Fox, Arnold B.||Kallich, Martin, 1918-2006
M.A. (Master of Arts)
Department of English
Fielding; Henry; 1707-1754
During the early eighteenth century, England was the only world power in which the individual possessed any real amount of liberty. Thus, while the kings of France and Spain ruled as absolute monarchs, the kings of England were only important agents in a government of ministers and representatives. France had many years to wait for the rule of law, judicial independence, freedom, and popular control, and today, there are many countries still waiting for these freedoms. However, as we know, "the price of liberty is eternal vigilance." Thus, John Stuart Mill felt as compelled to write his On Liberty in 1859, after England had enjoyed many years of comparative freedom, as John Milton had felt compelled to write his Areopagitica in 1644, a time of limited freedom. And just as Milton in the seventeenth century wrote in defense of liberty in England, Paine in the latter half of the eighteenth century wrote Common dense in America, and Voltaire and Rousseau in France were slowly sowing the seeds which led to the French Revolution. And just as Paine and the French revolutionists were fighting for liberty in the latter half of the eighteenth century in America and France, at least one man devoted his life to the preservation of liberty in the first half of the eighteenth century in England, even though historians tell us that during this man’s life England enjoyed unusual freedom.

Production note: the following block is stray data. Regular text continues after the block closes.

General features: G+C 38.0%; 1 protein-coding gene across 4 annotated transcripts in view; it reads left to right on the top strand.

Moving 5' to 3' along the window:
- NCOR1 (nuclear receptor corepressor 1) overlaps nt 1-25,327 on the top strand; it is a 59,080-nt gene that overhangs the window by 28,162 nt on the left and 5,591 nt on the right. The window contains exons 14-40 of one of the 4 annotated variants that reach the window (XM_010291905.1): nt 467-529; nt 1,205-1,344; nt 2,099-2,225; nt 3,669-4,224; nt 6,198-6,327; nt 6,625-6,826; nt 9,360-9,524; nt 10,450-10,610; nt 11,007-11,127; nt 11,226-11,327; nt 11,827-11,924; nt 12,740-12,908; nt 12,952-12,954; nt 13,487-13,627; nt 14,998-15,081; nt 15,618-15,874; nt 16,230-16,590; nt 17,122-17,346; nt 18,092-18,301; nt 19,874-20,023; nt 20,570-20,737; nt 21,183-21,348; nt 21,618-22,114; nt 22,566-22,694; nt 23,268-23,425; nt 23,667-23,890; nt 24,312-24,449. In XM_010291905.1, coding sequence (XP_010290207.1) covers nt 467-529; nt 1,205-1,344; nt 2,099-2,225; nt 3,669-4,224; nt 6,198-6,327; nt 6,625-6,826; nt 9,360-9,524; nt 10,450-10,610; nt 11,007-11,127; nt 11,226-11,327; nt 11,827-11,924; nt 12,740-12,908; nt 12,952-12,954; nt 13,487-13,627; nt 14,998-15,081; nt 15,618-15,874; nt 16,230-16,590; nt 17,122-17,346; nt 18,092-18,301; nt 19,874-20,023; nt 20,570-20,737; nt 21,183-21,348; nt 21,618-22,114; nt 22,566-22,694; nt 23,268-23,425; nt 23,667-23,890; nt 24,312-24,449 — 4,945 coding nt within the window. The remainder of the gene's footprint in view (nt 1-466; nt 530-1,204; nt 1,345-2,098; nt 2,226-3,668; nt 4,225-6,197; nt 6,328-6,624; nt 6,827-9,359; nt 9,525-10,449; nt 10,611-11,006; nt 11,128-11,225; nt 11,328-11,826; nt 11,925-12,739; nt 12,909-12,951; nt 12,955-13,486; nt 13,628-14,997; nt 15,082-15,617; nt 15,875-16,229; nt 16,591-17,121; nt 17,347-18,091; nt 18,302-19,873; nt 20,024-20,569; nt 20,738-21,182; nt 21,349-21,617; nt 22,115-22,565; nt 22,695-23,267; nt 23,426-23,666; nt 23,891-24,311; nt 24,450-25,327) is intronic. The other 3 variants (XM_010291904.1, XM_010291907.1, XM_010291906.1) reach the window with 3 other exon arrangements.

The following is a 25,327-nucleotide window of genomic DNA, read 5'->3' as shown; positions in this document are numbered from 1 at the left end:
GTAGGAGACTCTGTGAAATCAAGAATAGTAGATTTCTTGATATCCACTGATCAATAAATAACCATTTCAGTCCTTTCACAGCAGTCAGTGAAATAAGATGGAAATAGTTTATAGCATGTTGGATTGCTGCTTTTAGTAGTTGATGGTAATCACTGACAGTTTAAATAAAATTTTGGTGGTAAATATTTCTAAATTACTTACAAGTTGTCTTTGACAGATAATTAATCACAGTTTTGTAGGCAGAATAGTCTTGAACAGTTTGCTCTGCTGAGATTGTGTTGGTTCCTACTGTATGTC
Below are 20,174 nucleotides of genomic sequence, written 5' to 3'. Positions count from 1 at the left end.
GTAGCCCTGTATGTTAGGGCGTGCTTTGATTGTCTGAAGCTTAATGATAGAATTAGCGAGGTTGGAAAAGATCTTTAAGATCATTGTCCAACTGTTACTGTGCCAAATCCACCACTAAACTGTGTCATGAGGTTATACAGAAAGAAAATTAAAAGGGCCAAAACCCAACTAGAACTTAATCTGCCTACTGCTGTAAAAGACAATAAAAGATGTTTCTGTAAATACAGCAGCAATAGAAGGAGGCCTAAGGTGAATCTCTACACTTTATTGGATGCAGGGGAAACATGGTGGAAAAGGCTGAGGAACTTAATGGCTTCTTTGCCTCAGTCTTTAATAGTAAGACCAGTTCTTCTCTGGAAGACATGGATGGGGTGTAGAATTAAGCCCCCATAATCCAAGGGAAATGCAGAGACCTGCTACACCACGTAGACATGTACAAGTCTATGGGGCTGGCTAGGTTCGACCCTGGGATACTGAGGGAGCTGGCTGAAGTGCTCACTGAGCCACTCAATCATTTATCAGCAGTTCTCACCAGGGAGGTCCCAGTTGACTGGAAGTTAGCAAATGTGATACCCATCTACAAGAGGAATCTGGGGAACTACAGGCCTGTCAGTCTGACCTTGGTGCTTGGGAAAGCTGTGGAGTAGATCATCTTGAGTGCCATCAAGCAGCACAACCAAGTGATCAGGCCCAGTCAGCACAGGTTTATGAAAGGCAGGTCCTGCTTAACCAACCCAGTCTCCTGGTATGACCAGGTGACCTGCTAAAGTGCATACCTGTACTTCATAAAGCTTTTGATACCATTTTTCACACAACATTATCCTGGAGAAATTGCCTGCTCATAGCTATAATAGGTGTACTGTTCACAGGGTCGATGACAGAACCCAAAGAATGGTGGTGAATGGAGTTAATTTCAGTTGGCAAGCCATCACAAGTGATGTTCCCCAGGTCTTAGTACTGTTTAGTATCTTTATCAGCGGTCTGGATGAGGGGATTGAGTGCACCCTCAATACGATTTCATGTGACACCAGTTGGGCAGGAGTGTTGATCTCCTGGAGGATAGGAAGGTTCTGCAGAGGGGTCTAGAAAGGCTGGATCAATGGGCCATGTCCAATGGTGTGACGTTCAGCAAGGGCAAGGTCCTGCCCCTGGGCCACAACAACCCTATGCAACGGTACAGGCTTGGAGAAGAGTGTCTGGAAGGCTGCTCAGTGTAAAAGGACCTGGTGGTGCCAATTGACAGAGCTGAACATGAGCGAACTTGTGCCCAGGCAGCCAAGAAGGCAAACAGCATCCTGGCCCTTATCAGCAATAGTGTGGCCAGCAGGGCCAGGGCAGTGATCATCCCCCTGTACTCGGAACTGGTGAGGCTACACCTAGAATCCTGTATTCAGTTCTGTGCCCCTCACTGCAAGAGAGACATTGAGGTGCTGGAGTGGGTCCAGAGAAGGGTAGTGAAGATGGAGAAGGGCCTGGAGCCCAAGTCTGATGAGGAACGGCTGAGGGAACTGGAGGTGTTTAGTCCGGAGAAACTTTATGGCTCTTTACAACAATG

Fanselow, John F., "Henry Fielding, champion of liberty" (1961). Graduate Research Theses & Dissertations. 3362.
iii, 40 pages
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